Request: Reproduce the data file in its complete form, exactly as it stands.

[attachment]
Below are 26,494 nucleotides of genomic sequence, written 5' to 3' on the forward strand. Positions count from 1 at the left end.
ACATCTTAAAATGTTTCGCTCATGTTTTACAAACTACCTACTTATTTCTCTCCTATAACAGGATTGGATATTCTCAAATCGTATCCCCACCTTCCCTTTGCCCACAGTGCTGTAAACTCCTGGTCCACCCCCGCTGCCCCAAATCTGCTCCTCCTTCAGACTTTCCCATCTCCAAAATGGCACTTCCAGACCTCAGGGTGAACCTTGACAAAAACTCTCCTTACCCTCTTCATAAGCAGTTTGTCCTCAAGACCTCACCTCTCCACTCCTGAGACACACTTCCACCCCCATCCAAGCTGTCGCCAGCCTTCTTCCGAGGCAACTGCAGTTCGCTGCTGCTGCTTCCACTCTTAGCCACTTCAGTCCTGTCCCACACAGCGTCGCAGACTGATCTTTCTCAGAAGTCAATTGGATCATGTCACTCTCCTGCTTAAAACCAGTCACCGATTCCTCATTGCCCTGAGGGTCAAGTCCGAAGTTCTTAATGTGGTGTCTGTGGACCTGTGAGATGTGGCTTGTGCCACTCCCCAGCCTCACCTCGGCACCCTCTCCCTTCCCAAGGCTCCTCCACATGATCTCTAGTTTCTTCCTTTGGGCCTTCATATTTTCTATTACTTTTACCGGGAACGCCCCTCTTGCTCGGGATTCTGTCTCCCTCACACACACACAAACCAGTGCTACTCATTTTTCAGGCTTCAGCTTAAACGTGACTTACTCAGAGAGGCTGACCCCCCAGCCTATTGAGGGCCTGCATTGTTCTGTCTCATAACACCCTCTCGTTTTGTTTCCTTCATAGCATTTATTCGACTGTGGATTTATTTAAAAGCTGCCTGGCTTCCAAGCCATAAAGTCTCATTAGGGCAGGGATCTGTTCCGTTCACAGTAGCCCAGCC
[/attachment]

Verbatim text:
Below are 26,494 nucleotides of genomic sequence, written 5' to 3' on the forward strand. Positions count from 1 at the left end.
ACATCTTAAAATGTTTCGCTCATGTTTTACAAACTACCTACTTATTTCTCTCCTATAACAGGATTGGATATTCTCAAATCGTATCCCCACCTTCCCTTTGCCCACAGTGCTGTAAACTCCTGGTCCACCCCCGCTGCCCCAAATCTGCTCCTCCTTCAGACTTTCCCATCTCCAAAATGGCACTTCCAGACCTCAGGGTGAACCTTGACAAAAACTCTCCTTACCCTCTTCATAAGCAGTTTGTCCTCAAGACCTCACCTCTCCACTCCTGAGACACACTTCCACCCCCATCCAAGCTGTCGCCAGCCTTCTTCCGAGGCAACTGCAGTTCGCTGCTGCTGCTTCCACTCTTAGCCACTTCAGTCCTGTCCCACACAGCGTCGCAGACTGATCTTTCTCAGAAGTCAATTGGATCATGTCACTCTCCTGCTTAAAACCAGTCACCGATTCCTCATTGCCCTGAGGGTCAAGTCCGAAGTTCTTAATGTGGTGTCTGTGGACCTGTGAGATGTGGCTTGTGCCACTCCCCAGCCTCACCTCGGCACCCTCTCCCTTCCCAAGGCTCCTCCACATGATCTCTAGTTTCTTCCTTTGGGCCTTCATATTTTCTATTACTTTTACCGGGAACGCCCCTCTTGCTCGGGATTCTGTCTCCCTCACACACACACAAACCAGTGCTACTCATTTTTCAGGCTTCAGCTTAAACGTGACTTACTCAGAGAGGCTGACCCCCCAGCCTATTGAGGGCCTGCATTGTTCTGTCTCATAACACCCTCTCGTTTTGTTTCCTTCATAGCATTTATTCGACTGTGGATTTATTTAAAAGCTGCCTGGCTTCCAAGCCATAAAGTCTCATTAGGGCAGGGATCTGTTCCGTTCACAGTAGCCCAGCC